Often when there is no attention to an object, there is no conscious perception of it either, leading some to conclude that conscious perception is an attentional phenomenon. There is a well-known perceptual phenomenon—visuo-spatial crowding, in which objects are too closely packed for attention to single out one of them. This article argues that there is a variant of crowding—what I call ‘‘identity-crowding’’—in which one can consciously see a thing despite failure of attention to it. This conclusion, together with new (...)
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  41. The Intellectual Legacy of Stephen Bantu Biko (1946-1977).Hennie Lotter - 1992 - Acta Academica 24.
    In this essay I will attempt to explain the significance of Stephen Bantu Biko's life. This I will do in terms of his intellectual contribution to the liberation of black people from the radically unjust apartheid society in South Africa. Firstly, I will discuss his contribution to liberate blacks psychologically from the political system of apartheid, pointing out how he broke through the normative and pragmatic acceptance of the situation in the radically unjust apartheid society. He experienced black people (...)
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  42. Structures and Circumstances: Two Ways to Fine-Grain Propositions.David Ripley - 2012 - Synthese 189 (1):97 - 118.
    This paper discusses two distinct strategies that have been adopted to provide fine-grained propositions; that is, propositions individuated more finely than sets of possible worlds. One strategy takes propositions to have internal structure, while the other looks beyond possible worlds, and takes propositions to be sets of circumstances, where possible worlds do not exhaust the circumstances. The usual arguments for these positions turn on fineness-of-grain issues: just how finely should propositions be individuated? Here, I compare the two strategies with (...)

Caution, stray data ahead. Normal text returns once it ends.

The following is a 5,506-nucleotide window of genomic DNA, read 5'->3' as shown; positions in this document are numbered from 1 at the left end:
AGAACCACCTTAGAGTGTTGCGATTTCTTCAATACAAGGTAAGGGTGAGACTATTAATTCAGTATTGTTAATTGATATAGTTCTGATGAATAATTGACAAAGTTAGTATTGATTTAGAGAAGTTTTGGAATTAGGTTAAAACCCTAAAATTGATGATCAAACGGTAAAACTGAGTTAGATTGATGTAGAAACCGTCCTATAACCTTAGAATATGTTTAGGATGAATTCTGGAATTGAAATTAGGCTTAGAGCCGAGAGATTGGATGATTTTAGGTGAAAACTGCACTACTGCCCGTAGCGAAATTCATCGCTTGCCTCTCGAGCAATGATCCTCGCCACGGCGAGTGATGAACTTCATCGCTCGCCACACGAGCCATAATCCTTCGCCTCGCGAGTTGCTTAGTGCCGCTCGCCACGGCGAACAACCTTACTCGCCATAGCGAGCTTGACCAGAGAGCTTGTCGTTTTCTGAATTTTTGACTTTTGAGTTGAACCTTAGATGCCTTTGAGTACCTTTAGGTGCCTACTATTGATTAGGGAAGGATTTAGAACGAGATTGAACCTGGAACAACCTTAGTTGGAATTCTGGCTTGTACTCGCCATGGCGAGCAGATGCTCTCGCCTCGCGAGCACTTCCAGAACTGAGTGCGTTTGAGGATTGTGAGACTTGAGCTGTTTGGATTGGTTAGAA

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  43.  50
    Does Ontology Rest on a Mistake?: Stephen Yablo.Stephen Yablo - 1998 - Supplement to the Proceedings of the Aristotelian Society 72 (1):229-262.
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  44.  43
    I–Stephen Yablo.Stephen Yablo - 1998 - Aristotelian Society Supplementary Volume 72 (1):229-261.
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  45. Confusion of Tongues: A Theory of Normative Language, by Stephen Finlay. [REVIEW]Daniel Fogal - 2016 - Ethics 127 (1):281-288.
    Stephen Finlay’s Confusion of Tongues is a bold and sophisticated book. The overarching goal is metaphysical: to reductively analyze normative facts, properties, and relations in terms of non-normative facts, properties, and relations. But the method is linguistic: to first provide a reductive analysis of the corresponding bits of normative language, with a particular focus on ‘good’, ‘ought’, and ‘reason’. The gap between language and reality is then bridged by taking linguistic analysis as a guide to conceptual analysis, and conceptual (...)
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  46.  59
    Rani Lill Anjum & Stephen Mumford What Tends to Be: The Philosophy of Dispositional Modality. London & New York: Routledge, Hbk Pp. X+193. [REVIEW]Stathis Psillos & Stavros Ioannidis - 2019 - Notre Dame Philosophical Reviews 201903.